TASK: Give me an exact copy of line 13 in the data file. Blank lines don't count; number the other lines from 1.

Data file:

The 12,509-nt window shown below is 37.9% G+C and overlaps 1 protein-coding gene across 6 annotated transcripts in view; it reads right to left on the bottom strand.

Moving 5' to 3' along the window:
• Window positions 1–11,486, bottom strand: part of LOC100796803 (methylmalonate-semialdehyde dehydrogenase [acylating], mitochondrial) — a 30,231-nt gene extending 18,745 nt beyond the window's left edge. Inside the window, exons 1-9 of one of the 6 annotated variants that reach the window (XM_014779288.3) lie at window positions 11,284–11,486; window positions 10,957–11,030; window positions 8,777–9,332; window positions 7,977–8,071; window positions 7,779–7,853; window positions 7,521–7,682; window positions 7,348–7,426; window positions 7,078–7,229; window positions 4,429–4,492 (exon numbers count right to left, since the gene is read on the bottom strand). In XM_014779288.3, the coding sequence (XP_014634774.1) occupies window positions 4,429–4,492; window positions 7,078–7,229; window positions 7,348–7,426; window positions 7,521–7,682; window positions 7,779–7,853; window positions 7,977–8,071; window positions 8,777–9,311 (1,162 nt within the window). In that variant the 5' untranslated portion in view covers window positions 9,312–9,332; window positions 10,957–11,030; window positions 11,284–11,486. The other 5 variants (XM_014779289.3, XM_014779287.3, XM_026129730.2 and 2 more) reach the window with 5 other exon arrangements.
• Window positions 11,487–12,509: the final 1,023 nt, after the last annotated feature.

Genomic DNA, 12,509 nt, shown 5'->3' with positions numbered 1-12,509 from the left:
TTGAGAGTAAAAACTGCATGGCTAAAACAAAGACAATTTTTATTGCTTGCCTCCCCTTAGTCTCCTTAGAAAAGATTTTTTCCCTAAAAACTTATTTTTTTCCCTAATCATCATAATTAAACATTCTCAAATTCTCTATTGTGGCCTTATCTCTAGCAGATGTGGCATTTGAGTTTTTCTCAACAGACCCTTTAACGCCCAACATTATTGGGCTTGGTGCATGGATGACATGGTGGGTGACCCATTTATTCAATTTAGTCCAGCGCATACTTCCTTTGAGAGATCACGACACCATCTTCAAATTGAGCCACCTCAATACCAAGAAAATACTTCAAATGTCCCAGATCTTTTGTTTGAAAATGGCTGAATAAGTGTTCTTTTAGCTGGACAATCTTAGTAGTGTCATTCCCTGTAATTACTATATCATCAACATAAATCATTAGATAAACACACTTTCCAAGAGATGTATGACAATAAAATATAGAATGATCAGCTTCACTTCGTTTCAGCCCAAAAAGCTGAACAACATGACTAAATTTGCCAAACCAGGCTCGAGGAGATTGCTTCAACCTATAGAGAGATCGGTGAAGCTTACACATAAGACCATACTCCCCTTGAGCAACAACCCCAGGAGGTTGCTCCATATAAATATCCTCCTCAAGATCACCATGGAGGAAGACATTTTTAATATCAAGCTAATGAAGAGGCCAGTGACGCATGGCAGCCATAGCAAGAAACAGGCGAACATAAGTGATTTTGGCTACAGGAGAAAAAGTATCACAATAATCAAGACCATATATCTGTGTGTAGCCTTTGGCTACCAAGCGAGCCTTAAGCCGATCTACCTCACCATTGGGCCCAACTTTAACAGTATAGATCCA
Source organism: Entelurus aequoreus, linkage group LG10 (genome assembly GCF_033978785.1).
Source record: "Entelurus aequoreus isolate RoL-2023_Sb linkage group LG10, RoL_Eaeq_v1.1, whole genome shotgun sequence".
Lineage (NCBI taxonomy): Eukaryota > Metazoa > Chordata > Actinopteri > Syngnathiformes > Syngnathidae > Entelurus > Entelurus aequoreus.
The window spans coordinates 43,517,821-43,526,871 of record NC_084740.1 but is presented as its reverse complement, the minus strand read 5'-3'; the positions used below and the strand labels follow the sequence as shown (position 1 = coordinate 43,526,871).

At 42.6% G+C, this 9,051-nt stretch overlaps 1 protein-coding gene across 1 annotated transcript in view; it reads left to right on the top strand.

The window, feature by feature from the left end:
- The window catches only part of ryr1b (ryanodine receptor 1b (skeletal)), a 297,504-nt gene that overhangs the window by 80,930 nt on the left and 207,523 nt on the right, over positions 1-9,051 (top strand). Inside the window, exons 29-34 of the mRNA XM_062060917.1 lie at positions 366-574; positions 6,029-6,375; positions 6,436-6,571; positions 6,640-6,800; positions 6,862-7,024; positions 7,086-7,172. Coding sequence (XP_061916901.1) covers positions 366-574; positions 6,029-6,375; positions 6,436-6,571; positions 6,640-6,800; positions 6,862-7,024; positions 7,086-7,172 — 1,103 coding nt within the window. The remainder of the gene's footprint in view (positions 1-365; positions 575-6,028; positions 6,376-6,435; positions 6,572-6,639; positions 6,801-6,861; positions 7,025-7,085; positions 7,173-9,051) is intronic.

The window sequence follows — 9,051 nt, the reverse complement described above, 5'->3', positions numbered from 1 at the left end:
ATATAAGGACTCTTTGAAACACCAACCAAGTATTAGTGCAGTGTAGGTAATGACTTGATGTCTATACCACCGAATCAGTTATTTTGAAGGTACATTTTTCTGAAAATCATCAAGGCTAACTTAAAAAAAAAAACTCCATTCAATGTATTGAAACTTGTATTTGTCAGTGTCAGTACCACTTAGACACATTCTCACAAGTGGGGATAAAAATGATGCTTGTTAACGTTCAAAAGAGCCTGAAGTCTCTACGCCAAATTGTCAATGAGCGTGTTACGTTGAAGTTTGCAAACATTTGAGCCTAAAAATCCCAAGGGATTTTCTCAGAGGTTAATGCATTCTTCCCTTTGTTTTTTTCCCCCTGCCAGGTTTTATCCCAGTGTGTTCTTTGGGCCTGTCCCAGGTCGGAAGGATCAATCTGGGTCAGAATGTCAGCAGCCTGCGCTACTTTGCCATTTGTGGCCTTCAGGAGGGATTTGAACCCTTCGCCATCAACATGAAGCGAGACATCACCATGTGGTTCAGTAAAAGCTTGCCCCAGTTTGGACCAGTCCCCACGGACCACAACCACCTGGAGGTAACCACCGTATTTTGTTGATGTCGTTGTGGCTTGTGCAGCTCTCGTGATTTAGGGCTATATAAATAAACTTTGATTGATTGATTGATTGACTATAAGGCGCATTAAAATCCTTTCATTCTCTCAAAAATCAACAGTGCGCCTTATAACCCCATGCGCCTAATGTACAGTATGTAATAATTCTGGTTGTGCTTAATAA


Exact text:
- The window catches only part of ryr1b (ryanodine receptor 1b (skeletal)), a 297,504-nt gene that overhangs the window by 80,930 nt on the left and 207,523 nt on the right, over positions 1-9,051 (top strand). Inside the window, exons 29-34 of the mRNA XM_062060917.1 lie at positions 366-574; positions 6,029-6,375; positions 6,436-6,571; positions 6,640-6,800; positions 6,862-7,024; positions 7,086-7,172. Coding sequence (XP_061916901.1) covers positions 366-574; positions 6,029-6,375; positions 6,436-6,571; positions 6,640-6,800; positions 6,862-7,024; positions 7,086-7,172 — 1,103 coding nt within the window. The remainder of the gene's footprint in view (positions 1-365; positions 575-6,028; positions 6,376-6,435; positions 6,572-6,639; positions 6,801-6,861; positions 7,025-7,085; positions 7,173-9,051) is intronic.